FOLLOW THESE BASIC RULES
- Go Easy
- Take Your Time
- Shape It, Don't Shine It
- Use The Correct Tools
- Machining if available
- Safety First
- Keep It Clean
You Will Need the following:
- Emery cloth (coarse, medium and fine grit)
- Safety Glasses
- Air compressor
- Die Grinder
- Air gun
- Grinding Stones (Aluminum tends to gum up the grinding stones)
- Carbide Bits (work best for removing massive amounts use with cutting fluid or "Grinder's Grease" best spun at 15,000 -22,000 rpm)
- DREMEL and Dremel bits: high speed steel bit (cylindrical and pointed) x 2, sanding wheel
- Stock turbo gasket
Note: Use carbide bits or high-speed steel cutter when grinding aluminum. Steel and cast iron respond well to grinding, as well as sandpaper.
For those of you who have access:
A milling machine
A 15/16" end mill bit
Turbo Porting (turbine exhaust gas inlet, and the turbine exhaust gas outlet, O2 housing, and down pipe)
What does porting your turbo do?
Porting your turbo can help with top end power delivery but will not help spool-up time. Porting essentially allows for more air to flow through it (or exhaust) at higher RPMs. Unfortunately, you will sacrifice exhaust velocity and lower end torque and create more turbo lag. Turbo lag is no fun. But you will make it up in overall power delivery in the top end.
Note: It is a good idea, if you are going to port the turbo, to start by porting the exhaust manifold or "Gasket Match" the two respective housings to make a turbulence free port as well as the runners.
*Disassemble the turbo completely* *Caution* Do not remove any surface area on or near the compressor wheel area which is adjacent to the compressor blades.
Before you begin clean the turbo housing well, de-grease and let it dry thoroughly.
Inspect the housing. If you have a gasket use paint or die like Dykem (machinist's dye) to trace the area you are going to remove. When you are finished the two housings ports will match the gasket.
If you have the stock turbo, you should see a 0.1" to 0.15" lip all the way around the inlet and possibly a little ring gasket that allows the housings to mate together without leakage.
Grind/sand away the small lip until it is smooth and makes a nice bell shaped transition. When you are finished, take a fine emery cloth to smooth out the rough areas to reduce frictional loss, it robs you of horsepower.
Port the waste gate outlet or dump area. This is not necessary however can solve some boost creep issues in larger turbo setups. Performing this procedure is not a direct power adder, but it will increase your turbos ability to dump hot exhaust gasses and control boost at higher RPMS. *Do not remove area on or near the waste gate opening that will allow it to leak* Then smooth out that area as well with your DREMEL then with the Emery cloth.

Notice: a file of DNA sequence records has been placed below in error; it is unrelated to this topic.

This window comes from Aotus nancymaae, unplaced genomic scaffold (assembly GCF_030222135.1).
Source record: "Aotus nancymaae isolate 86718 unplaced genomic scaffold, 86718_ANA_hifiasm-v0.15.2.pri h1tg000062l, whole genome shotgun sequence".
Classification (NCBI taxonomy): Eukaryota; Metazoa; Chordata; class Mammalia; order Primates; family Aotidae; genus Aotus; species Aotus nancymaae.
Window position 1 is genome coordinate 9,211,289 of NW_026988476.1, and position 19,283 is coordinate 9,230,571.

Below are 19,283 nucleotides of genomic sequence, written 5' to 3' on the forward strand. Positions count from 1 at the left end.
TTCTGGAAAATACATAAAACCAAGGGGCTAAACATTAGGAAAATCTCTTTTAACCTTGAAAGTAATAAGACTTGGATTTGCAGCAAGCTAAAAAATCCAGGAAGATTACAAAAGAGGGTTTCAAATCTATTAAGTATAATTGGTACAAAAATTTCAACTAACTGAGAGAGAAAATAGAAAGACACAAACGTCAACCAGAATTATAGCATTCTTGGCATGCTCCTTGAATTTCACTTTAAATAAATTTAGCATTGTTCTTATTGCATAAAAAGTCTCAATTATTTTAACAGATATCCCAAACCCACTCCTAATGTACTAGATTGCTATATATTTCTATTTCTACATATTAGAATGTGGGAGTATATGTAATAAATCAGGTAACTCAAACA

When done, clean and de-grease thoroughly with soap and de-greaser. If you have compressed air, blow it out, and let it dry.
O2 HOUSING PORTING is essentially widening or increasing the channel the exhaust gasses will pass through. The O2 housing and the down pipe are the final stages to the porting job. Failure to do the complete porting will result in poor or undesirable performance. (as stated above it is best to start with the Intake manifold, cylinder head, exhaust manifold, turbo, down pipe, flowing into a upgraded wider exhaust system in that order.)
DOWN PIPE PORTING (gasket-match)
For many turbo system flanges the gaskets are interchangeable with other gaskets from other vehicles.
EXHAUST MANIFOLD PORTING
What does porting an exhaust manifold do? Exhaust manifold porting helps with turbo spool up by increasing the volume of exhaust gas that spools the turbo.
As with the Turbo Inlet you will see a ring gasket step area that needs to be removed as it is only a restriction. This area should be ported to match the larger hole preceding the step area.
There is a center divider that directs the flow of gases. This should be ported to a knife-like edge or removed.
For DSM owners Port to match the stock 1G composite gasket, NOT the new stainless one. Porting out to the stainless one is largely a waste of time, as you can't port the runners that large, and if you port the head to match the SS gasket also, you'll have a dead spot in the airflow due to the head flaring out, then the exhaust manifold flaring back in. If you don't have the stock composite gasket, it is less than 1/8" larger than the openings in the exhaust manifold runners, so you barely need to open it up. When I port them now, I only clean up any protrusions in the entrance, and leave it at that.
CYLINDER HEAD PORTING
Porting a cylinder head is a delicate task combining craftsmanship, artwork, and science. Before you begin you must commit to finishing the task. As long as you take it slowly and pay close attention to what you are doing you will be successful.
Porting a cylinder head is increasing your engines ability to ingest air or increasing the volumetric efficiency on the intake stroke. More air means more potential power. With a modified engine the flow demand changes, in this case, it is more air flow.
It is possible to hog out the ports and make then too large, and as a result, lower the flow velocity. Lower velocity means less inertia, less inertia means less potential energy. Some symptoms to over porting are sluggish response and poor bottom end performance along with a rough idle.
The basic idea is to create smooth transitions in areas that were formerly air restrictions. A 1/16 of an inch in most cases is a safe area of removing.